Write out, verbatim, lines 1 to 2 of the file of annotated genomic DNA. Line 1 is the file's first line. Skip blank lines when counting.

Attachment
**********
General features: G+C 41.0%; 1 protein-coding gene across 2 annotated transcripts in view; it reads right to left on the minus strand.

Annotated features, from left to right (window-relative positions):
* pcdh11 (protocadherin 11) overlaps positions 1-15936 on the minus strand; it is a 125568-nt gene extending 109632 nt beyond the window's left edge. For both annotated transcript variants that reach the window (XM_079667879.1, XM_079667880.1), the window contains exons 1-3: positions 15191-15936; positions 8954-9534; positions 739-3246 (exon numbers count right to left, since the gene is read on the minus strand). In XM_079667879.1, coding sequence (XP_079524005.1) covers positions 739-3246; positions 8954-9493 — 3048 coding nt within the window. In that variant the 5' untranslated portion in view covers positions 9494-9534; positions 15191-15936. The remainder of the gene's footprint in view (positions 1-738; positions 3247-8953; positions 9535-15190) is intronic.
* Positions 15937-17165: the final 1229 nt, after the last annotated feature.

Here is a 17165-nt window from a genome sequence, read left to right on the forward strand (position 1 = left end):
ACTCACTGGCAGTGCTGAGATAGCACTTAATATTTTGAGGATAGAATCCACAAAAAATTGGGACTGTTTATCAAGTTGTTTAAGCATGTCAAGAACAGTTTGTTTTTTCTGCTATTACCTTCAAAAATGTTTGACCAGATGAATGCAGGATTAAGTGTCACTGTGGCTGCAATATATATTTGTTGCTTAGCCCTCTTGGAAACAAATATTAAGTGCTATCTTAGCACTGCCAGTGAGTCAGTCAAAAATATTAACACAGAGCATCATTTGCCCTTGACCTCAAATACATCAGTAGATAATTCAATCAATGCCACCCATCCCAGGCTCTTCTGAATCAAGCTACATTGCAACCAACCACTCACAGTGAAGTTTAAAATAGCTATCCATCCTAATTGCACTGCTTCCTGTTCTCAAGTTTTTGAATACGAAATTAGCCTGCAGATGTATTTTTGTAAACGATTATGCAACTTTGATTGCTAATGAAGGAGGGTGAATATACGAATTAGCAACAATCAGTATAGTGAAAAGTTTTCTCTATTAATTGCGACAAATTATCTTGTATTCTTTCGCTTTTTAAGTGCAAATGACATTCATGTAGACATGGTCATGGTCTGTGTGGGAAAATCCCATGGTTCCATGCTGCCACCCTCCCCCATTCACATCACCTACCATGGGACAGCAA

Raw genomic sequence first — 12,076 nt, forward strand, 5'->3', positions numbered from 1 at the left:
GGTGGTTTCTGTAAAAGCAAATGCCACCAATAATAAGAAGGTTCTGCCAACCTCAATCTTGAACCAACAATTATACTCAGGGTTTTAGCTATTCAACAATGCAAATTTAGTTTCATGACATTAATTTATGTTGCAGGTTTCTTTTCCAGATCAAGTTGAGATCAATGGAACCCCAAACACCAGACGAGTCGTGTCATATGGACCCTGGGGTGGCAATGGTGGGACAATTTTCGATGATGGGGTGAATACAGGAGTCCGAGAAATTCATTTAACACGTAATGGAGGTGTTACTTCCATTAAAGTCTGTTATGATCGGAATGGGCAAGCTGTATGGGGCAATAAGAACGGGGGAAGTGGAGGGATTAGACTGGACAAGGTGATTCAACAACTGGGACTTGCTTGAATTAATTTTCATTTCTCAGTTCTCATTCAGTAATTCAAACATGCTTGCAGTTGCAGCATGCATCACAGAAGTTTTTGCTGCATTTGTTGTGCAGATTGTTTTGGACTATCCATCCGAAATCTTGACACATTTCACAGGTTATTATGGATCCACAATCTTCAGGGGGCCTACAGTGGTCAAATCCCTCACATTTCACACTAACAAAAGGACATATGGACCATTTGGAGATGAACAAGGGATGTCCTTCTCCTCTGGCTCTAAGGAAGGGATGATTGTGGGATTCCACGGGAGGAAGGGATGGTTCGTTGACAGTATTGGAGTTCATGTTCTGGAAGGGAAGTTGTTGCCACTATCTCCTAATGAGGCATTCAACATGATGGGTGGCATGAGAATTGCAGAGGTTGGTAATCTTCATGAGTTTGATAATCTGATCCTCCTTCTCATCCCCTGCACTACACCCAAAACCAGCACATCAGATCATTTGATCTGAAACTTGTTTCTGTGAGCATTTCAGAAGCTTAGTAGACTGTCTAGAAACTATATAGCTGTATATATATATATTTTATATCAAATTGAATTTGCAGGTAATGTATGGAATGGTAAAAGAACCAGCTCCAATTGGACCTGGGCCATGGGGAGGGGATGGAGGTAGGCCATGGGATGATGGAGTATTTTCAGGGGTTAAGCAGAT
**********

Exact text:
General features: G+C 41.0%; 1 protein-coding gene across 2 annotated transcripts in view; it reads right to left on the minus strand.

Annotated features, from left to right (window-relative positions):